At the time the new regulations were implemented, there were 600 Virginia patients on buprenorphine at OTPs. Monoproduct was used because was about half the price of the combination product, and kept treatment more affordable for patients. Also, because OTPs already followed stricter regulations than office-based programs, the risk of diversion was felt to be lower than at office-based programs.

Of those 600 patients, 384 patients attended one of the four OTPs owned by Acadia Healthcare in Virginia. They collected data on what happened to their Virginia patients after these new regulations were implemented. Since I work for Acadia, that data was released to me for an upcoming presentation, but I’ll give my readers an early view.

Of those 384 patients, 260 made the switch to the combination product so that they could continue to get take home doses. In other words, two-thirds of the patients switched, and one-third did not.

The cost of medication doubled, but rather than pass this on to the patients, Acadia Healthcare absorbed all the extra cost. The patients paid the same as if they were getting the cheaper monoproduct. This was fortunate, since an overnight doubling of costs could have caused hundreds of patients to leave treatment.

To some lawmakers, an extra couple of hundred dollars per month might not seem like much. But to many patients, it’s the difference between being able to stay in treatment or having to leave and go back to illicit drug use.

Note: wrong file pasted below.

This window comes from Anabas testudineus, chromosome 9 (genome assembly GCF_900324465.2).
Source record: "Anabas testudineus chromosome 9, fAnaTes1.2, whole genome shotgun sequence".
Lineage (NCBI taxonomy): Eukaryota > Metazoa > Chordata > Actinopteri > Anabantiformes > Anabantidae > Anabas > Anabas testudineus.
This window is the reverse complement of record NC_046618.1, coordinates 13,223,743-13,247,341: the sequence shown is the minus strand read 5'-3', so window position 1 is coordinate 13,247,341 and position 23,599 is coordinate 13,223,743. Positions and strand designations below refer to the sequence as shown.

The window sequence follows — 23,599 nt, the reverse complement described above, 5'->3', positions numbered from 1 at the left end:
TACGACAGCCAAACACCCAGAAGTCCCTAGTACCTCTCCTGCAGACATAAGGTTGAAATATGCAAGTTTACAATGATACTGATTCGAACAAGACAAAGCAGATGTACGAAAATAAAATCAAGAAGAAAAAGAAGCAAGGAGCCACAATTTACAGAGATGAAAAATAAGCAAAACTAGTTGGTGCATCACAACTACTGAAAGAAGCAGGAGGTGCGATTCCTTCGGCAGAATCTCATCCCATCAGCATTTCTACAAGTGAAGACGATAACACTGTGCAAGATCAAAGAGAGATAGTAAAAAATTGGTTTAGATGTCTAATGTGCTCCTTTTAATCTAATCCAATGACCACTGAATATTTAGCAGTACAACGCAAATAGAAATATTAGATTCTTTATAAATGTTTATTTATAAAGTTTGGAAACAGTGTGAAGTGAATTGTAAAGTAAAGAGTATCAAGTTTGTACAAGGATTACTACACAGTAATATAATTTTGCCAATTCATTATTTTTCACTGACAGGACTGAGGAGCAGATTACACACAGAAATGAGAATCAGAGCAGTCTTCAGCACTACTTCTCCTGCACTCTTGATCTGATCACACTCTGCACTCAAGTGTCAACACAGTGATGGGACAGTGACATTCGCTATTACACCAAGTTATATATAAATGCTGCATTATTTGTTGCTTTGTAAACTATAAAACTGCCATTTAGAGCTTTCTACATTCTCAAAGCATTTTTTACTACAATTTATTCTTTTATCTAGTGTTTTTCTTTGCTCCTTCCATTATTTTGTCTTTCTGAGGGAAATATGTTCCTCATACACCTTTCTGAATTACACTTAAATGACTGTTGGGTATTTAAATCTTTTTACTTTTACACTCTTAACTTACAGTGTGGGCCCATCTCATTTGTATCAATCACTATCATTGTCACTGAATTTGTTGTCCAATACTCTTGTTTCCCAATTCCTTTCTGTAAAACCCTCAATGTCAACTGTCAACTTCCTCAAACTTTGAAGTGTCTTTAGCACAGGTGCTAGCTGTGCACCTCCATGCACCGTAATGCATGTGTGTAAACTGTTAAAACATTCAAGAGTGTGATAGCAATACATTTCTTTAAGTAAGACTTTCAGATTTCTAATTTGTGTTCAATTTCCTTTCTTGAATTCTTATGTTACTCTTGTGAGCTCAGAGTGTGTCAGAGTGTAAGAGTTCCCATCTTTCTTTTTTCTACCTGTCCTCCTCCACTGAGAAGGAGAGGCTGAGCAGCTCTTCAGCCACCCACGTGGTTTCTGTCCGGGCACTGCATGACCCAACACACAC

So, what happened to the patients who didn’t make the switch?

  • 15 switched to methadone, and will be able to get take home doses once they meet criteria. It’s takes a while, but at least they can get take homes eventually.
  • 21 transferred to out-of-state opioid treatment programs because they had an intolerance to the combination product.
  • 24 (6%) patients dropped out of treatment.
  • 58 remained on the monoproduct and accepted that they will have to dose every single day that they are in treatment. Since all these clinics are in rural areas of Southwestern Virginia, I suspect some of these people are driving long distances daily, and incurring extra expenses for that travel.
  • 6 patients were lost to follow up, and couldn’t be contacted to see what happened.

Studies show the risk of death increases as much as eight-fold for patients who leave treatment, so those 24 people are at high risk. I suspect the 6 people who couldn’t be found are also in that risk group.

I have a little bit of data about what’s happened on the receiving end with patients on buprenorphine at Virginia OTPs. One OTP located in Boone, NC, received 12 patients in transfer from Virginia. Those patients could have been OTP patients or office-based patients; I don’t have that data.

I have my own office-based buprenorphine practice in the Lake Normal area of North Carolina, which is 73 miles from the North Carolina-Virginia border. My practice got around twenty phone calls last year, just after Virginia’s law changed. These patients were willing to drive from Virginia to my office if I would prescribe buprenorphine monoproduct. I declined to accept any of those patients, both because it is unworkable in the long run to come from such a distance, and because I was concerned about regulatory scrutiny in my own state.